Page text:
We began this essay by highlighting that environmental and sustainability education is such an attractive area of study because it may be presented to students of any age and in conjunction with any subject, yet it is especially well suited for inquiry-based learning that guides children to identify a problem, devise possible solutions, and then test those solutions through implementation. Some books that review this process include Setting the Standard for Project Based Learning by John Larmer, John Mergendoller, and Suzie Boss; Core Practices for Project-Based Learning by Pam Grossman et al.; and Project Based Teaching, again by Boss and Larmer. Inquiry-based learning can be used with a variety of subjects, as shown by Heather Wolpert-Gawron’s DIY Project Based Learning for Math and Science and DIY Project Based Learning for ELA and History. For a detailed approach to learning and instruction, readers should peruse The Multiple Menu Model by Joseph Renzulli, Jann Leppein, and Thomas Hays. Readers may also wish to turn to Charles Reigeluth and Yunjo An’s Merging the Instructional Design Process with Learner-Centered Theory for an excellent overview of instructional design theories and practices.
Many schools struggle with how to fit environmental and sustainability learning within the instructional day, with environmental education initiatives often influenced by decisions relating to how other services are provided. High schools often solve this problem by offering specific classes dedicated to the subject. For schools at other levels, or for those not fortunate enough to be able to offer such courses, some thought about how, where, and when to insert environmental and sustainability into the school day is needed. Within the field, varied approaches are often referred to as program models, reflecting that there are choices about how schools and districts may provide environmental and sustainability education services to the students they serve. Joseph Renzulli and Sally Reis describe a popular approach in The Schoolwide Enrichment Model. Other popular approaches are outlined in Enhancing and Expanding Gifted Programs, by Donald Treffinger et al.; The Parallel Curriculum, by Carol Ann Tomlinson et al.; and Autonomous Learner Model Resource Book by George Betts, Robin Carey, and Blanche Kapushion. Each book discussed here represents an approach that is common both in the United States and abroad. Although popular with parents and teachers, these books are especially useful for environmental and sustainability education program coordinators and administrators responsible for programs that serve large numbers of children.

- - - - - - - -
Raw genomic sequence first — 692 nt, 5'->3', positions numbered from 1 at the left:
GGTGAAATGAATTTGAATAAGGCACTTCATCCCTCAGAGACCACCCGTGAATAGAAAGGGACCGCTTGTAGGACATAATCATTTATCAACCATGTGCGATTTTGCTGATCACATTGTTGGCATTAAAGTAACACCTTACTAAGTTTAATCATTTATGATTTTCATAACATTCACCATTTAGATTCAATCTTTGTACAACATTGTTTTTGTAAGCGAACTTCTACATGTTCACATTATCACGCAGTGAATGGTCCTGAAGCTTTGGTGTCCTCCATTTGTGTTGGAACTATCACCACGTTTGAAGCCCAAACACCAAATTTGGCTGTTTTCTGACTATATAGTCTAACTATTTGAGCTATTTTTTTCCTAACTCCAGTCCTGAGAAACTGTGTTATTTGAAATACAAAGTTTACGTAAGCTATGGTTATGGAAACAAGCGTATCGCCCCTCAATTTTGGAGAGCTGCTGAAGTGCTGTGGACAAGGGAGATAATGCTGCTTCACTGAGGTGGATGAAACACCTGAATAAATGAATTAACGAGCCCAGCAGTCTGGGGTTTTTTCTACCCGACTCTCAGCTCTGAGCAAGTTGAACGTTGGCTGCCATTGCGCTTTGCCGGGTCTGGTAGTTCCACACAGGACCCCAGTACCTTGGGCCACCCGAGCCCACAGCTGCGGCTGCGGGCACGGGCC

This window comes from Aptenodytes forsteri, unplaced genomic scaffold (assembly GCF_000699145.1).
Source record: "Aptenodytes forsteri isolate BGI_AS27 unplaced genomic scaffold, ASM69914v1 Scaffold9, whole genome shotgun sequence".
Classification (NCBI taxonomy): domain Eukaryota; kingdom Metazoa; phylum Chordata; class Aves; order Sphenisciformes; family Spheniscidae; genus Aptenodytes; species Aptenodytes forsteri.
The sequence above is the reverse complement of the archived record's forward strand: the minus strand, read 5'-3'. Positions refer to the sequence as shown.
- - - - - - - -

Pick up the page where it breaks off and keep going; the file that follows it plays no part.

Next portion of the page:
A variety of resources deliver useful explorations of other popular instructional approaches and teaching strategies for working with multiple abilities in a single classroom, including ways to create the time needed to devote to environmental and sustainability education. These books include How to Differentiate Instruction in Academically Diverse Classrooms by Carol Ann Tomlinson and Curriculum Compacting by Sally Reis, Joseph Renzulli, and Deborah Burns. Tomlinson’s So Each May Soar is also useful for reminding readers of the importance of relevant, rigorous, and enriching projects. These books provide comprehensive reviews of teaching and learning strategies that can be used to develop and implement a curriculum that explores environmental and sustainability education in a classroom, a whole school, or even across a school district. They can be especially helpful in building support for environmental and sustainability education programs, and for plotting what sorts of evaluation plans are needed to assess a mature program’s effectiveness.